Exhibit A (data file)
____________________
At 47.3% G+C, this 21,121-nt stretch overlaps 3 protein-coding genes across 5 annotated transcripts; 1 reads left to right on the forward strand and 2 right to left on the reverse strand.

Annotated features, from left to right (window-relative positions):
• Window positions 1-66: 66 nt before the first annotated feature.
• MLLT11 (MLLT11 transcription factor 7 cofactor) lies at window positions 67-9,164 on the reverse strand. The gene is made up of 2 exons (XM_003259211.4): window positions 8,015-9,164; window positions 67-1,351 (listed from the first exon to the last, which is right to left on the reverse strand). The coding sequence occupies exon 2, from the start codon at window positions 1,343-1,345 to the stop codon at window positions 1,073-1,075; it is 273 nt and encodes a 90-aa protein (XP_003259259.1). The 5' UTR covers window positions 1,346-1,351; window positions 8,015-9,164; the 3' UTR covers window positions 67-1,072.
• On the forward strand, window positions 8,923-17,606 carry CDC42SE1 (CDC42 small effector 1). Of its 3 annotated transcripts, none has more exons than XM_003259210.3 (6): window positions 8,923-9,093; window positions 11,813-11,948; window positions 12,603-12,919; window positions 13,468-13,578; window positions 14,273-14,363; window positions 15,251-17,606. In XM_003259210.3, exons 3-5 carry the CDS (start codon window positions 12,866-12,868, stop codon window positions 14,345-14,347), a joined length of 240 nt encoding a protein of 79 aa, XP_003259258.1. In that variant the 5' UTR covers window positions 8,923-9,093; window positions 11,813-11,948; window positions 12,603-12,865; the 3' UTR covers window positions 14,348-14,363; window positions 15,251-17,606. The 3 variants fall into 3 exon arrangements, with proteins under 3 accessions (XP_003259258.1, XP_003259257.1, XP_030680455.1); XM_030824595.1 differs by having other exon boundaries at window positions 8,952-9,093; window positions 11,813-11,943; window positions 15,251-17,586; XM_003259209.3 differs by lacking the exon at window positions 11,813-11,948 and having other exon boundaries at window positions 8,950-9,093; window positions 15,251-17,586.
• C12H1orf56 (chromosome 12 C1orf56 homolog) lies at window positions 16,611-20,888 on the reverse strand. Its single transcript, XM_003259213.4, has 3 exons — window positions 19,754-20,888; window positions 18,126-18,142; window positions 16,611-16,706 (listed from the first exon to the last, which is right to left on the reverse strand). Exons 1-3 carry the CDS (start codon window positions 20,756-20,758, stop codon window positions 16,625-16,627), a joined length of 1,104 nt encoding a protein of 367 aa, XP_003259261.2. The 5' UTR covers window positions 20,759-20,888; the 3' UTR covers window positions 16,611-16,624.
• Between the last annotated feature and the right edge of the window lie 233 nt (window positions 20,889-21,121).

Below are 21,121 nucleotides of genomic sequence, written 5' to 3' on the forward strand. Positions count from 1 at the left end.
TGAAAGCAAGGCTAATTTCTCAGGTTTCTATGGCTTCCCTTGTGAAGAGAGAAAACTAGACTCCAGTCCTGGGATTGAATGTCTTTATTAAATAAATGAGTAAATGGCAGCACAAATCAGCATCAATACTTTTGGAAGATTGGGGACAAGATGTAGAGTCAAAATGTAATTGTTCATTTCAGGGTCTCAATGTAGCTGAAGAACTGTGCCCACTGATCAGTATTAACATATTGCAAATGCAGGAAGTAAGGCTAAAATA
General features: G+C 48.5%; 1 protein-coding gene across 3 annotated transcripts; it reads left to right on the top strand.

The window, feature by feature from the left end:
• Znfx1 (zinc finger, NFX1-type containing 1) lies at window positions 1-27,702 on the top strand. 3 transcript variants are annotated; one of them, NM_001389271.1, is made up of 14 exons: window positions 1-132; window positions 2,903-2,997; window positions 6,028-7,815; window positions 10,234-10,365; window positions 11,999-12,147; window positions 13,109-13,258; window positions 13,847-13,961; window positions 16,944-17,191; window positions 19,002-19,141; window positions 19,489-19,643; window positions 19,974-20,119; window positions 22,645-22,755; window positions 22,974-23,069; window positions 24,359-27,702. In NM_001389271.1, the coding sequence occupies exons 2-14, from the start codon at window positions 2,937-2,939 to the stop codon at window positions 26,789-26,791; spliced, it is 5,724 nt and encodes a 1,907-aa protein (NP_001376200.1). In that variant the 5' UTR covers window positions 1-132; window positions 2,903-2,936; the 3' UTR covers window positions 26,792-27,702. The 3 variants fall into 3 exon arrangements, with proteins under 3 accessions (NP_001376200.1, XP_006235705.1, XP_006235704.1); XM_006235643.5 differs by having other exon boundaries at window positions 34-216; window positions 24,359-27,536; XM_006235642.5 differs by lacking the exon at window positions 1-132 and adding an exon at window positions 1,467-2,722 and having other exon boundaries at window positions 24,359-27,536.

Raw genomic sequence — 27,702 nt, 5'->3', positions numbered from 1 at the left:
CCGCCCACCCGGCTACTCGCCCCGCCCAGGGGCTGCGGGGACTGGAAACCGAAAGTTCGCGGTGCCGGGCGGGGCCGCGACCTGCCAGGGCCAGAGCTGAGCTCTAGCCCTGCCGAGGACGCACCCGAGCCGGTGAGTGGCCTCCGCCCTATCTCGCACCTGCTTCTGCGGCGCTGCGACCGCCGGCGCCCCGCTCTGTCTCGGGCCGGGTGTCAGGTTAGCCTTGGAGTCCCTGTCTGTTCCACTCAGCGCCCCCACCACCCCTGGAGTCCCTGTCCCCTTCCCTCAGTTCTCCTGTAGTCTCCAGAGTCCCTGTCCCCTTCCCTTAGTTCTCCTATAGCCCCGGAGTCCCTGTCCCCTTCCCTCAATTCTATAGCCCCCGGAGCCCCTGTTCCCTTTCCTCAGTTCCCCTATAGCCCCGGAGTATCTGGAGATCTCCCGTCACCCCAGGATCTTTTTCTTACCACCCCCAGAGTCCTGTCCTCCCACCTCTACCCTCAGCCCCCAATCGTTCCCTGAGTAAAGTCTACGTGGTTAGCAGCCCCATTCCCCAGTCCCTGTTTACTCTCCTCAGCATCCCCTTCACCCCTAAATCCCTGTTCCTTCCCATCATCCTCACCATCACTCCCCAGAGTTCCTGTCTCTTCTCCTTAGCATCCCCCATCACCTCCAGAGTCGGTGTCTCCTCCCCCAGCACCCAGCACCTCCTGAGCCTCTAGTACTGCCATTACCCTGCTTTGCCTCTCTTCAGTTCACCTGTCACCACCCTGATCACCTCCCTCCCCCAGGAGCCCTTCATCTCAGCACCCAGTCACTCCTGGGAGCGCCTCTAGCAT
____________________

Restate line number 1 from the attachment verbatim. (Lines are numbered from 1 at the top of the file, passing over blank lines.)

At 47.3% G+C, this 21,121-nt stretch overlaps 3 protein-coding genes across 5 annotated transcripts; 1 reads left to right on the forward strand and 2 right to left on the reverse strand.